Elementary school students ask Steamboat Springs City Council to help reduce use of plastic bags | SteamboatToday.com

Elementary school students ask Steamboat Springs City Council to help reduce use of plastic bags

Strawberry Park Elementary School students show off their reusable bags Tuesday at the Steamboat Springs City Council meeting. The students asked the city council to address the use of plastic bags.

— As a crowd of doting parents snapped photos behind them, a class of fourth-graders told the Steamboat Springs City Council on Tuesday night that the city should rethink the use of plastic bags.

"We have millions of barrels of oil to make these plastic bags, and after all that, we just throw away these plastic bags," one student told the council. "We need to find a better way to use our natural resources."

Another student in Katie Malone's class at Strawberry Park Elementary School pointed out that towns and cities such as Telluride, Boulder and Carbondale either have banned or put a fee on disposable plastic and paper bags.

The students chose to research plastic bags and the debate surrounding them for a class project.

Here in Steamboat, talk of possibly restricting the use of plastic bags either by a ban or with a fee was put on hold in 2011 as city officials waited to see how they were received in other cities.

City Council members specifically are waiting on the outcome of a lawsuit brought in 2012 against the city of Aspen about the use of a fee on disposable bags.

The Colorado Union of Taxpayers brought that lawsuit against Aspen saying the fee was a tax that had been initiated without the approval of voters.

Union President Gregory Golyansky said Thursday the lawsuit remains active.

"Our lawyers are talking, and hopefully the Aspen City Council will see the light," he said. "If not, there will be a fight."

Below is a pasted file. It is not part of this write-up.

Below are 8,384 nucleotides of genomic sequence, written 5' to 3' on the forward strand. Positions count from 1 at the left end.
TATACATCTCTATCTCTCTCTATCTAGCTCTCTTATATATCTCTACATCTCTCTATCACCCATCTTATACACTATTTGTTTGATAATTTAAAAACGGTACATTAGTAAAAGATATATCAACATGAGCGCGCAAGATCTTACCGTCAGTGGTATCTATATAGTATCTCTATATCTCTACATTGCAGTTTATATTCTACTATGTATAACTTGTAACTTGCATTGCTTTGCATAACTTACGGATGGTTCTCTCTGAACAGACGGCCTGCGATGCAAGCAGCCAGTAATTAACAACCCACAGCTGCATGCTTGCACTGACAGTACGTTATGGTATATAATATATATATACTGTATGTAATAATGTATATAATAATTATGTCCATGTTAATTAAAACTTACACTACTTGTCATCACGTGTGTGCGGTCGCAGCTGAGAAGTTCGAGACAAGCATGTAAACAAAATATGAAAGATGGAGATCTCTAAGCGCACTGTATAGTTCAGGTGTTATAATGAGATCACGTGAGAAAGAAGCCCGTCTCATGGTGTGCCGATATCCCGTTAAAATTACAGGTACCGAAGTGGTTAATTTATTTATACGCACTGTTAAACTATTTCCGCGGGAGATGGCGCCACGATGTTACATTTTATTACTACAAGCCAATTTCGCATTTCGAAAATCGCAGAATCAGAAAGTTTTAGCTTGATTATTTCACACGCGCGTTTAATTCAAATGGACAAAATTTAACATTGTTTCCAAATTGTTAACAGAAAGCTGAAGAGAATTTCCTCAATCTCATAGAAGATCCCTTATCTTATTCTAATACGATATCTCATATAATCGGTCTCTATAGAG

Because of the unresolved suit, Steamboat and local sustainability organizations remain in a wait-and-see mode.

City Council President Bart Kounovsky said Thursday that he appreciated the presentation by the class of students.

Other council members also enjoyed the visit from the students.

But Kounovsky said there still is no energy on the current council to schedule an agenda item on the use of plastic bags before the Aspen case is resolved.

Meanwhile, other cities are moving forward with the restrictions and reporting their results.

The city of Boulder reported in March that the use of disposable grocery bags in the city had dropped 68 percent in the first six months since adding a 10-cent fee.

The fee generated $136,753.

According to the Daily Camera, the city enacted the bag fees as a response to calls from student activists to ban the bags and to divert trash from landfills.

Yampa Valley Sustainability Council Director Sarah Jones said her organization and Yampa Valley Recycles recently talked about the possible next steps for bag use in Steamboat.

"Someone was going to look and see what is going on in Aspen to see if maybe we can take the kids' initiative and move it down the road and see what our options are," she said. "I think the kids learned a ton about the process. I loved the kids' enthusiasm because they don't see all the hurdles, they just say we want to do this, let's do this. I thought they did such a great job."

To reach Scott Franz, call 970-871-4210, email scottfranz@SteamboatToday.com or follow him on Twitter @ScottFranz10